Combating antibiotic resistance on a global scale.

Today’s bacteria are developing resistance to many of our current antibiotics, even the most powerful ‘last resort’ drugs. Effective new treatments are urgently needed, but development of antibiotics has not kept pace with the rate that resistance is developing. Unless we act now, experts predict that by 2050 drug-resistant bugs could kill someone on the planet every three seconds.

The Combating Antibiotic Resistant Bacteria Biopharmaceutical Accelerator (CARB-X), which is headquartered at BU Law, brings together leaders in industry, philanthropy, government, and academia with the aim of rejuvenating the antimicrobial pipeline for the next 25 years. CARB-X grew out of President Obama’s 2015 Combating Antibiotic Resistant Bacteria (CARB) initiative and will address several goals laid out in the US Federal CARB National Action Plan.

Led by executive director and principal investigator Kevin Outterson, BU Professor of Law and the N. Neal Pike Scholar in Health & Disability Law, the CARB-X partners will pool their broad scientific, technical, business and legal expertise to help grantees navigate the maze of regulatory steps, studies, and data collection required for new drugs and other products to gain approval by US and/or European regulators. CARB-X aims to deliver a growing portfolio of promising new antibiotics, diagnostics, and vaccines to tackle the threat posed by untreatable bacterial infections. The international partnership will support a suite of products through early preclinical development to a stage where they can be taken forward by private or public investment.

The Biomedical Advanced Research Authority (BARDA), within HHS’ Office of the Assistant Secretary for Preparedness and Response, will provide $30 million in research and development funding through CARB-X during the first year and up to $250 million over five years. The AMR Centre, a public-private initiative formed in 2016 to drive the development of new antibiotics and diagnostics, aims to provide $14 million to support CARB-X projects in year one and up to $100 million over five years. The Wellcome Trust, a global charitable foundation focused on biomedical research, will contribute further funding and its expertise in overseeing projects of this kind.

CARB-X partners

  • The Biomedical Advanced Research and Development Authority (BARDA), within the HHS Office of the Assistant Secretary for Preparedness and Response (ASPR), will draw on its extensive experience of successfully advancing promising medical countermeasures through late-stage development and provide up to $250 million during the five-year program.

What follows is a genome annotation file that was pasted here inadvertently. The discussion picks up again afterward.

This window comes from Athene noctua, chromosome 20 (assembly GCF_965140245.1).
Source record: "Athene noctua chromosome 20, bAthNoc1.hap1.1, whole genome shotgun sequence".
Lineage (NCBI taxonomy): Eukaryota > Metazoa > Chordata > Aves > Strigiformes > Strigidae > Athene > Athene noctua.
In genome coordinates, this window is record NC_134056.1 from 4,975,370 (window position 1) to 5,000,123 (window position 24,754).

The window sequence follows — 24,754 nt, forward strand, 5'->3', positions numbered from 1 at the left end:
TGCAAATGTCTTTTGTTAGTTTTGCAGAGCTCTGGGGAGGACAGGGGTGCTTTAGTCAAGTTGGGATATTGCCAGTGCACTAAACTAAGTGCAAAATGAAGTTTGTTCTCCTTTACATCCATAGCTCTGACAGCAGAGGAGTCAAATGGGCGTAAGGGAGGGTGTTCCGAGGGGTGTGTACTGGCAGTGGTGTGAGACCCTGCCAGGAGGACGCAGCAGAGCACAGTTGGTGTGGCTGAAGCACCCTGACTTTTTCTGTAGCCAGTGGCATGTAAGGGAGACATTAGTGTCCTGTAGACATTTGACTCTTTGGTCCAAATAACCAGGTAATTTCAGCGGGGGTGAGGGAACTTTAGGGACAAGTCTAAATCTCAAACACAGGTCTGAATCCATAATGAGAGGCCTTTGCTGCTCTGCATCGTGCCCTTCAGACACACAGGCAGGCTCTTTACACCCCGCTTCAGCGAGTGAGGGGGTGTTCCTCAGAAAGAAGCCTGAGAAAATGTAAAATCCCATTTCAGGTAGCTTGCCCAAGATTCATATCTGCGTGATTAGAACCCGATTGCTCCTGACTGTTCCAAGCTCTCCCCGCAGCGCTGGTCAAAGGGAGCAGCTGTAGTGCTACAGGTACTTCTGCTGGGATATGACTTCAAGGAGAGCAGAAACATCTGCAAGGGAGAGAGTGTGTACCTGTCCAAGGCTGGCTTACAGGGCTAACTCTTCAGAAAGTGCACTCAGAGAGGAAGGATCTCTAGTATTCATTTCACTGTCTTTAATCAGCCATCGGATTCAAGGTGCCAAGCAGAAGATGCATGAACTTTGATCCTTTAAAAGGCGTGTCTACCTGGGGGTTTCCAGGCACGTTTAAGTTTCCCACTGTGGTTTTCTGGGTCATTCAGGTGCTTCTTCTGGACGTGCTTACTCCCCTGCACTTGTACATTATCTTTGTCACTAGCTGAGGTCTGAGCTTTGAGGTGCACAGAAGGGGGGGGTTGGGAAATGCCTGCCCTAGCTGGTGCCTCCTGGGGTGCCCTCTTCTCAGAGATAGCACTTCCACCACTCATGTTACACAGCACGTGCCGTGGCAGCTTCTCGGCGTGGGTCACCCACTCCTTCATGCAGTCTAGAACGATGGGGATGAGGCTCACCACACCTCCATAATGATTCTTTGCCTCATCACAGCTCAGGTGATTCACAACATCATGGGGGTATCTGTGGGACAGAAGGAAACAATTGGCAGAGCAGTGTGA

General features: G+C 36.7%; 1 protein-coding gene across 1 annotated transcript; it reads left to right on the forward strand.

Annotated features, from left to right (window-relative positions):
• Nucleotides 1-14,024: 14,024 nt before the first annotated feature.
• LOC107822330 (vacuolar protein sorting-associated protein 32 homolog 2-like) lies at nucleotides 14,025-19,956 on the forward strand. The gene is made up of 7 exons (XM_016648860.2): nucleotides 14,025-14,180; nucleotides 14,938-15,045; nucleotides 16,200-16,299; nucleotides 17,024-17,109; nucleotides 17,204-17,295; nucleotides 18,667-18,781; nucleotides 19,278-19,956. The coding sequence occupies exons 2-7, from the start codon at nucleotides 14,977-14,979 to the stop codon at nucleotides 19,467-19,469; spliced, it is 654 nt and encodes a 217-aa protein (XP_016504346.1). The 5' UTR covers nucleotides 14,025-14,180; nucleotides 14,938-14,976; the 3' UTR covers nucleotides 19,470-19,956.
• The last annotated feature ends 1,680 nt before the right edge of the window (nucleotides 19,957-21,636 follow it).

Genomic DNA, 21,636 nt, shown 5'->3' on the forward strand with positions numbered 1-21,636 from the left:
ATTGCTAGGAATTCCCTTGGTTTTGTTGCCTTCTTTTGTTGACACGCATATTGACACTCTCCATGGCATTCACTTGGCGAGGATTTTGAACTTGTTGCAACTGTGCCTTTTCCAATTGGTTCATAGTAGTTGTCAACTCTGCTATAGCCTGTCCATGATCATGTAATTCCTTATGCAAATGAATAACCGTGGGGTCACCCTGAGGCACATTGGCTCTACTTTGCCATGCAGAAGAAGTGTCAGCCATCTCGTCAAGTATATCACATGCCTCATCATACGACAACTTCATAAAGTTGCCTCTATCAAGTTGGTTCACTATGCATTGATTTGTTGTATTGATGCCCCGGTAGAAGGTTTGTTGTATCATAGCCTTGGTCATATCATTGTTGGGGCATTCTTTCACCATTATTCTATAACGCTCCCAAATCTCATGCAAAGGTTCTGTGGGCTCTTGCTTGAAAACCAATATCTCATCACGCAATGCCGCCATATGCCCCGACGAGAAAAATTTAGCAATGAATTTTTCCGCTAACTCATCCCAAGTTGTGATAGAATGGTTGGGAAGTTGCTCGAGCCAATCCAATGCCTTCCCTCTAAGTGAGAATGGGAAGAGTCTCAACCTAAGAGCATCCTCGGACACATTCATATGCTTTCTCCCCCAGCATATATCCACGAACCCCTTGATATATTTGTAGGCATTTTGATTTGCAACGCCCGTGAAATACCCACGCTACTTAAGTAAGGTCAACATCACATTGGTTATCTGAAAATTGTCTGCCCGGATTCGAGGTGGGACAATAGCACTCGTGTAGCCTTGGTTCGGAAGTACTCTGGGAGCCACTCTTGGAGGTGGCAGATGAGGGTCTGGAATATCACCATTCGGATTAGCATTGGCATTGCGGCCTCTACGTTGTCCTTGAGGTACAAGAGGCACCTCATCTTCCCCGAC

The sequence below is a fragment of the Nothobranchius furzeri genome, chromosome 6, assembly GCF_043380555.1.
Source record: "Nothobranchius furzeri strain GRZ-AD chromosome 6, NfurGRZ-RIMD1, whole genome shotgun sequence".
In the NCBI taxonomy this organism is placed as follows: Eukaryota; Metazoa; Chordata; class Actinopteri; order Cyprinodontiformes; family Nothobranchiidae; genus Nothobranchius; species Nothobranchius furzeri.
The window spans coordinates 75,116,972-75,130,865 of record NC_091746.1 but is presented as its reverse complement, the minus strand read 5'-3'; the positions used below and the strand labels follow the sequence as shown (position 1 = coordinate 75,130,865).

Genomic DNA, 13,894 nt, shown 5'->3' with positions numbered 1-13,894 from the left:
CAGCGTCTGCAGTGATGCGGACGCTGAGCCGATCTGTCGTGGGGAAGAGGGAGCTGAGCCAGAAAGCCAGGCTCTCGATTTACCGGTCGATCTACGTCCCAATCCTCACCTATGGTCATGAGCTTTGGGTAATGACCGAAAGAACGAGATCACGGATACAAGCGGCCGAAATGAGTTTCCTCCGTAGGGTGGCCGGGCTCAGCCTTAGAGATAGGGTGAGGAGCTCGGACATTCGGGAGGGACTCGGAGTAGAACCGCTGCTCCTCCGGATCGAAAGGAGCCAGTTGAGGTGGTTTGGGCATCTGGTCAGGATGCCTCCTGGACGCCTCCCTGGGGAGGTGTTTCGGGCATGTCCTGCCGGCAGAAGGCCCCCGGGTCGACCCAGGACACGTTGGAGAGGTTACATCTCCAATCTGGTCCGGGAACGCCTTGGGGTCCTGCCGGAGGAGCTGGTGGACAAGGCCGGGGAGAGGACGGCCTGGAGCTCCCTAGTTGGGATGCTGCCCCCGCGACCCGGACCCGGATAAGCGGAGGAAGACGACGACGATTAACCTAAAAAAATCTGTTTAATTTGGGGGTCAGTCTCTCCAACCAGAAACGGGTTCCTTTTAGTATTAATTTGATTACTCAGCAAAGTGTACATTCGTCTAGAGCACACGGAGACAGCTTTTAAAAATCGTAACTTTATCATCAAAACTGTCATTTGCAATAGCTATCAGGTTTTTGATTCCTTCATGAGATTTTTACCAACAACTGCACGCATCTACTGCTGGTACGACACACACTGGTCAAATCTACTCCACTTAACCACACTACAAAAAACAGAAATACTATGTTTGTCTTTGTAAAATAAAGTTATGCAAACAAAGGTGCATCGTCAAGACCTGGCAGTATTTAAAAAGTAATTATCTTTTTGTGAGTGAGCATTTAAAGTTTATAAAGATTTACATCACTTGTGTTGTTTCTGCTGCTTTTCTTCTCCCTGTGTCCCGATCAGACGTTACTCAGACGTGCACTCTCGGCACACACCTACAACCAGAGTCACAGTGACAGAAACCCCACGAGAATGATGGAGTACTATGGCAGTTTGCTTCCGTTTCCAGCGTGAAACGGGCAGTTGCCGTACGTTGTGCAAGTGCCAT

• Wellcome Trust, a global charitable foundation in London, UK, is a major funder of biomedical research with significant experience in infectious diseases and investment in early stage antibiotic R&D. In addition to providing funding, Wellcome will bring expertise in overseeing high quality international research projects.
  • AMR Centre is a public-private initiative based in Alderley Park, Cheshire, UK that supports development of new antibiotics and diagnostics and will provide funding along with business mentoring and research support.
  • Boston University School of Law will host the CARB-X executive team which will be led by Executive Director Kevin Outterson, a leading BU health law researcher and collaborator in global projects to address antibiotic resistance. The team includes experts with decades of experience in antibiotic drug development, including John Rex, Senior Vice President at Astra Zeneca. Starting January 1, 2017, Barry Eisenstein (formerly of Cubist and currently at Merck) will join CARB-X.
  • The National Institutes of Health’s National Institute of Allergy and Infectious Disease (NIAID) leads the U.S. government in determining the causes of infectious and immune-mediated diseases and developing better means of preventing, diagnosing, and treating these illnesses. NIAID will provide in-kind services, including preclinical services, to projects that CARB-X supports. NIAID also is providing technical support for CARB-X from their internal subject matter experts in early stage antibiotic drug discovery and product development.
  • MassBio, as an extension of the successful MassCONNECT program, and the California Life Sciences Institute will provide world-class business support and mentoring services to innovative product developers selected for funding. The two accelerators will also share best practices with the Wellcome Trust and AMR Centre, expanding the scope of business support services globally.
  • The Broad Institute of MIT and Harvard will host a new inter-disciplinary Collaborative Hub for Early Antibiotic Discovery. This hub, aimed at early drug discovery, will work with multiple academic programs to advance promising antibiotic candidates that the CARB-X initiative can pursue.
  • RTI International will provide technical and regulatory support services to product developers in the partner accelerators as well as build and run the computing systems to identify, track, and monitor all research programs, including a real-time dashboard management information systems. RTI will evaluate all CARB-X operations to identify and share best practices across all partners and supporting continuous quality improvement.